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St. Pete Women’s March: The Sister March

On Saturday, millions around the world marched in solidarity against the divisive rhetoric of the incoming U.S. presidential administration.

More than 20 thousand people attended the Sister March of the Women’s March on Washington in St. Petersburg. It was one of several marches in the state of Florida alone.

 

The peaceful marchers protested certain policies of the new presidential administration, including the repeal of the Affordable Care Act (“Obamacare”) and denial of climate change. Marchers also waved signs in support of LGBTQ+ issues and Planned Parenthood.

Marchers ranged in age from infants to elderly adults. Some men carried their daughters on their shoulders so their neon signs could be seen high above the crowd.

While most of the marchers were women, all were united by the same cause: equal rights for all, regardless of race, gender or sexual orientation.

Clark Tibbits of Asheville, North Carolina marched the 1.3 mile march path with his wife Peggy.

“I thought Obama was a great president,” he said. “Many of the things he worked for I’m afraid might be lost, but only temporarily.”

The Tibbits marched simultaneously with their four granddaughters in Washington, D.C.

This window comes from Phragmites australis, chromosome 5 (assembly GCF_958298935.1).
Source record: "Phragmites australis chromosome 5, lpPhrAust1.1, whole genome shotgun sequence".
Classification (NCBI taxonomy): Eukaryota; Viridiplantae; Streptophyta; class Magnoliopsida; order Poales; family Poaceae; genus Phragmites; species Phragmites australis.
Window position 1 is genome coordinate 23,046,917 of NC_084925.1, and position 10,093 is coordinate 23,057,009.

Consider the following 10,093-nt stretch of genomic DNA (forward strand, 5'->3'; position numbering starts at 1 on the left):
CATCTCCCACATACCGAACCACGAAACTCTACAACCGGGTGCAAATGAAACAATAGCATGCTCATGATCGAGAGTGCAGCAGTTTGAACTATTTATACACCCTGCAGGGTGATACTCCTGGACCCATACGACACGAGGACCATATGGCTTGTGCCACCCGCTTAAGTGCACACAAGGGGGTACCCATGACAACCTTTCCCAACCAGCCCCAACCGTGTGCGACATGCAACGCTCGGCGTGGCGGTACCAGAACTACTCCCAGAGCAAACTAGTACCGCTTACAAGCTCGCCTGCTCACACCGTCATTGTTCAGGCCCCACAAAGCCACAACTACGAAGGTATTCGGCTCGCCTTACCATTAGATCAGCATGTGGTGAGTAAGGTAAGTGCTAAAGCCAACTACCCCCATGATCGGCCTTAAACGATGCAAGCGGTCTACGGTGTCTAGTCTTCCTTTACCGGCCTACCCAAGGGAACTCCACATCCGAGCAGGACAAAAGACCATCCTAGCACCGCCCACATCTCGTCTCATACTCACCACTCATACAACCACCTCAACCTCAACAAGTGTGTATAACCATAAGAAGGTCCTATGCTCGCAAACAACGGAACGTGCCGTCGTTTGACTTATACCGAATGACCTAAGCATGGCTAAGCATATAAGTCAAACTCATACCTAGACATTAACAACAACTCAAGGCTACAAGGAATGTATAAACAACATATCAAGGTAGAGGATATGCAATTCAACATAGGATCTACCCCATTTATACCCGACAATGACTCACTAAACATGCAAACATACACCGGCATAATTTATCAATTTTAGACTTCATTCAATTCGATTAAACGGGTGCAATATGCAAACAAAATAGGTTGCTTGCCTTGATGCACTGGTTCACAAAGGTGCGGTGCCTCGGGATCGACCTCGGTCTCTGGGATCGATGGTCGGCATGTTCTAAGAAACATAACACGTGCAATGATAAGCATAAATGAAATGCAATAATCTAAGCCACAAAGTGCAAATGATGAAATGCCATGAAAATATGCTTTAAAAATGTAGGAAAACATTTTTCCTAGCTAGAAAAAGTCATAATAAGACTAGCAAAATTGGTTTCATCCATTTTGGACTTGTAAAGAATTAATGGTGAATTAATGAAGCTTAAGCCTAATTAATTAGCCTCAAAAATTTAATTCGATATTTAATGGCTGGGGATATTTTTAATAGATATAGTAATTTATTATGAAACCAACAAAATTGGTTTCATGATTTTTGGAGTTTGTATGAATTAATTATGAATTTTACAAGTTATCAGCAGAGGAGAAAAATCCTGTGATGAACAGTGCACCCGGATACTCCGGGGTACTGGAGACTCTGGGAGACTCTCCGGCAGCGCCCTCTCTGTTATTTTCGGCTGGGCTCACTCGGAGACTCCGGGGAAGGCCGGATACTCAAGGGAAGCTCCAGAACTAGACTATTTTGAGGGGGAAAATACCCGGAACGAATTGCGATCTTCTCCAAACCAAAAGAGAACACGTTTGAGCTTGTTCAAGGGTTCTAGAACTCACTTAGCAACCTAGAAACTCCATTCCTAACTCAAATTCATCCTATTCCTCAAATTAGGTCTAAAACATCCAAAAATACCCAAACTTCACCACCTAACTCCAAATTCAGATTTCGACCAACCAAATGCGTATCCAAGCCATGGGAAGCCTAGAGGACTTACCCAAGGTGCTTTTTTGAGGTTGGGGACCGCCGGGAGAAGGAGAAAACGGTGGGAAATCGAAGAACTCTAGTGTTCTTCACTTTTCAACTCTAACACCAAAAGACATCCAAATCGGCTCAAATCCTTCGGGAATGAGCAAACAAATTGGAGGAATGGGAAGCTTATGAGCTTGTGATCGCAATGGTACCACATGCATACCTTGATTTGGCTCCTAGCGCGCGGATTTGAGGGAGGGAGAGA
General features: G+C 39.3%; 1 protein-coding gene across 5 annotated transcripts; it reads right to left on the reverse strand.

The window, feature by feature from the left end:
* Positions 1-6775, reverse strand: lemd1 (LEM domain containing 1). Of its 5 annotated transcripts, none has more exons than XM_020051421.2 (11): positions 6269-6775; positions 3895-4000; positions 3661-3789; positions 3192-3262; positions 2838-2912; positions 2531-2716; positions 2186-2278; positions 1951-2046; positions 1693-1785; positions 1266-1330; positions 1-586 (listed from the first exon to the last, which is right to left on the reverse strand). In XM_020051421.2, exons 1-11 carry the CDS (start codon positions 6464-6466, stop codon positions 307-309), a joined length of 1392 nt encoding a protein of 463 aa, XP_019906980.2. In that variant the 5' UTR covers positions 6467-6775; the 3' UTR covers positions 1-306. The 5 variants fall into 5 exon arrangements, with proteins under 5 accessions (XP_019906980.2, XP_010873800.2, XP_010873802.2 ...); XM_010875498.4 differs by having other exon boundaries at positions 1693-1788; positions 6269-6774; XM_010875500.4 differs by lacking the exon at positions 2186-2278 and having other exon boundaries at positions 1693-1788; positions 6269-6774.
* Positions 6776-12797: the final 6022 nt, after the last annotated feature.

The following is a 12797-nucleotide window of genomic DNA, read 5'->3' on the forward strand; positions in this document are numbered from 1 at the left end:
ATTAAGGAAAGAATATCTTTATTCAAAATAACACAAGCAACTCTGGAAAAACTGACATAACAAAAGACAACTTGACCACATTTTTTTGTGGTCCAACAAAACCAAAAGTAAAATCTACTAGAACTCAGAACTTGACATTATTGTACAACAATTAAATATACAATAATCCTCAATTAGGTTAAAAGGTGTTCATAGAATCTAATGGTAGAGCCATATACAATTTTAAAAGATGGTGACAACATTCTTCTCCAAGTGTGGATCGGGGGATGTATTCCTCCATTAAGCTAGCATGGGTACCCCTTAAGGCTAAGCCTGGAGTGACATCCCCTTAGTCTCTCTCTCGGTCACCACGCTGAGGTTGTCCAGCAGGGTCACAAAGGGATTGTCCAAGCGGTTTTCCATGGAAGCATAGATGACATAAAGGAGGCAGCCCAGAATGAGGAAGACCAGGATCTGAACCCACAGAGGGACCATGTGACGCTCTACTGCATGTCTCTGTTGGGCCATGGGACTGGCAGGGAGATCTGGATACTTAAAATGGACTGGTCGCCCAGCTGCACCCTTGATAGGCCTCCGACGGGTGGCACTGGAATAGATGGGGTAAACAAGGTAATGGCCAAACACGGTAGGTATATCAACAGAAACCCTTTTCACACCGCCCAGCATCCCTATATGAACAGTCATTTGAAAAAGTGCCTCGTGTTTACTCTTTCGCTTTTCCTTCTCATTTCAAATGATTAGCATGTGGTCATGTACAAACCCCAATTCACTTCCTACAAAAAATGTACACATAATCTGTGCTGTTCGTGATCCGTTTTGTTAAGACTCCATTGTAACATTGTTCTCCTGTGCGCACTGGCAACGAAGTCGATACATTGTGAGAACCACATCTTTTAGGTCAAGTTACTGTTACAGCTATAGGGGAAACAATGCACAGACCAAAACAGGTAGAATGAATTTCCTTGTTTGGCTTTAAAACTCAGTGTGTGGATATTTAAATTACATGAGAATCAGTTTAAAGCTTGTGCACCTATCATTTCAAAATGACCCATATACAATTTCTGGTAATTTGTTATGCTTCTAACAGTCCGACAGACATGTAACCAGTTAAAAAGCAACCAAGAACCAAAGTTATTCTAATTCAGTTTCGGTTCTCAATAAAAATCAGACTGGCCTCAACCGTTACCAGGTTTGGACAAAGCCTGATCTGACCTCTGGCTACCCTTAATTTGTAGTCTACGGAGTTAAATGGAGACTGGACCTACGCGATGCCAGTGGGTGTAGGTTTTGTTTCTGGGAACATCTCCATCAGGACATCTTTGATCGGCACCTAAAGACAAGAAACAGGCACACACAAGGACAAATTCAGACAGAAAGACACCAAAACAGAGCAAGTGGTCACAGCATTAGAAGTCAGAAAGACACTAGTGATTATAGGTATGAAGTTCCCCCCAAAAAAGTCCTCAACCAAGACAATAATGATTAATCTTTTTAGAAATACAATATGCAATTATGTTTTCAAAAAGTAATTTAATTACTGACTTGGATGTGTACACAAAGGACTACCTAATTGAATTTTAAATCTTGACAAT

In order to ensure that as few Obama-era policies are lost as possible, many marchers desire to catalyze their energy from Saturday into action.

The organizers of the Women’s March on Washington launched a new campaign on Sunday for those interested in staying politically involved throughout the Trump presidency. Called “10 Actions, 100 Days,” the movement will allow supporters to raise their voices about issues that matter to them.

Did you march this weekend? Will you become more involved in the political process as a result of this election? I’d love to hear your thoughts in the comments!

 

Morgan is a senior studying Mass Communications with a concentration in Public Relations and a minor in English at USF. She also writes for WUSF News 89.7, The Oracle, CollegeFashionista, and USF PRSSA's blog.
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